The capitalist Troika of the IMF, European Central Bank and EU are demanding greater austerity from the Greek people before any further bailout. Last month, the introduction of new laws on wages (and the cancellation of all collective bargaining) means a further wage cut of between 40% and 80%. This will push large sections of Greece into total penury. A million people have been added to the dole queues as the unemployment rate rises to 22%. Youth unemployment is now at 54%. Soup kitchens have appeared to help those in desperate need.

Helen Sovidias, 56, lost her job four years ago and now she and her 80-year-old mother queue for free handouts of beans and bread. “Anything would be better than this,” she said angrily. “I am a rat, not a human being. I worked hard. I saved my money. Now it’s all gone and my mother and I live on the street, like vermin.”

“They are playing Russian roulette with the future of Greece and the future of Europe,” said Alexis Papahelas, the editor of a Greek daily. But this is no game. They have reached the point of no return.

“We cannot solve the fundamental problems”, admits Luc Coene, the central bank governor of Belgium. “We can only buy time, and there is a limit to how much time you can buy.” But now the capitalist politicians and bankers have run out of time and the working people of Europe are facing a rerun of the 1930s Great Depression.

A default will have unimaginable consequences. The Financial Times, not noted for its scaremongering, reported that with no wages being paid in Greece, the police might not bother to go to work, leaving the masses to rule the streets. “A coup or civil war would be conceivable,” stated the paper. While not an immediate prospect because of the strength of the working class, a coup remains a possibility in the long-term if the workers do not come to power.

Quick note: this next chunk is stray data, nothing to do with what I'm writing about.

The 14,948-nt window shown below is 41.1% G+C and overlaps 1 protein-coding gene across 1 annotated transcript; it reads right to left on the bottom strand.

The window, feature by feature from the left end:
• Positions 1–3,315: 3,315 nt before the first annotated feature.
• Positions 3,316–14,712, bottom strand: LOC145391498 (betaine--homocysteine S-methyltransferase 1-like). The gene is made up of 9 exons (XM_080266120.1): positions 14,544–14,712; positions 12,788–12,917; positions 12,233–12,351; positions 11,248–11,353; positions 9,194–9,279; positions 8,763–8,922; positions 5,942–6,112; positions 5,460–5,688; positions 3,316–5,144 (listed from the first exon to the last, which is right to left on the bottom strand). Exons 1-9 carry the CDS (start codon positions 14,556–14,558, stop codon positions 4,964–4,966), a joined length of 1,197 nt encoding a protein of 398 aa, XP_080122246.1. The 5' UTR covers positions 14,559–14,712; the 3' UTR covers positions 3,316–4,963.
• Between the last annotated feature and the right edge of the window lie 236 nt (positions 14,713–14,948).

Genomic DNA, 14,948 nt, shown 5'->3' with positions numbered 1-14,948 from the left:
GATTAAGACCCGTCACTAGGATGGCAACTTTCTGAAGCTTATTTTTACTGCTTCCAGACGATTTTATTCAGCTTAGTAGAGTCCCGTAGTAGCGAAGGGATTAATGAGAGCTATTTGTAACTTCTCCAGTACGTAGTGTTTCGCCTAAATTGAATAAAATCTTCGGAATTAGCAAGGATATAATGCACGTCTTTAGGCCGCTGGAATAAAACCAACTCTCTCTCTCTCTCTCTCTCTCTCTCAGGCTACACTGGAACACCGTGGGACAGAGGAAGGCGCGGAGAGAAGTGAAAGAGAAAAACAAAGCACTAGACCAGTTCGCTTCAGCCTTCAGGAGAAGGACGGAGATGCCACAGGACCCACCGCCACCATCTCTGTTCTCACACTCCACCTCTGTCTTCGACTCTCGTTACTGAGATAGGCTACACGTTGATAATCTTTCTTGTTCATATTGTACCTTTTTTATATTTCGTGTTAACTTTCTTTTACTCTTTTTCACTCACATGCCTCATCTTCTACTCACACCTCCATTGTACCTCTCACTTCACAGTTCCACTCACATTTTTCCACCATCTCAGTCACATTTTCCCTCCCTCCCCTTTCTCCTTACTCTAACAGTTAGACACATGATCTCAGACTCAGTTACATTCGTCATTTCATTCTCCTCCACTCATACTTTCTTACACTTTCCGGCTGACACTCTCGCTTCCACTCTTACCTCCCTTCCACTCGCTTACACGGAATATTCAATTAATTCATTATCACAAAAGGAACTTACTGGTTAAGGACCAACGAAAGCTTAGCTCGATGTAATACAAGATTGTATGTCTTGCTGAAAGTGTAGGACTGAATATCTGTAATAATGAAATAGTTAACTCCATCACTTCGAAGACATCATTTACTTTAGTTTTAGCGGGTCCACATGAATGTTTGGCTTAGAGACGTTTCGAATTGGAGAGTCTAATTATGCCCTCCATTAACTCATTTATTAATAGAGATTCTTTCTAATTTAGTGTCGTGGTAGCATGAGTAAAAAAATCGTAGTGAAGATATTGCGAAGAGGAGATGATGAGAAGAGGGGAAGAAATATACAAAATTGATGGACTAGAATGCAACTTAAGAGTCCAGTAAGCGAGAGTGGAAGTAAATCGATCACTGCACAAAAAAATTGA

Clearly, people have lost confidence in the establishment and the banking system, as over a billion euros were withdrawn from the banks. Conditions are being created for a run on the Greek banks, as well as in Spain. Austerity is dragging everything down, plunging several eurozone countries in to a recession, including Britain.

There is a massive majority against the austerity measures, as was expressed in the last Greek general election. The ruling class did not like the result and has forced a new general election, hoping to reverse the outcome. As Bertold Brecht once said, the government has lost confidence in the people. Now their only hope is to dissolve the people and elect another. But to no avail, whatever they do, there will be an even bigger majority against the austerity cuts, with the likelihood of Syriza ending up in first place.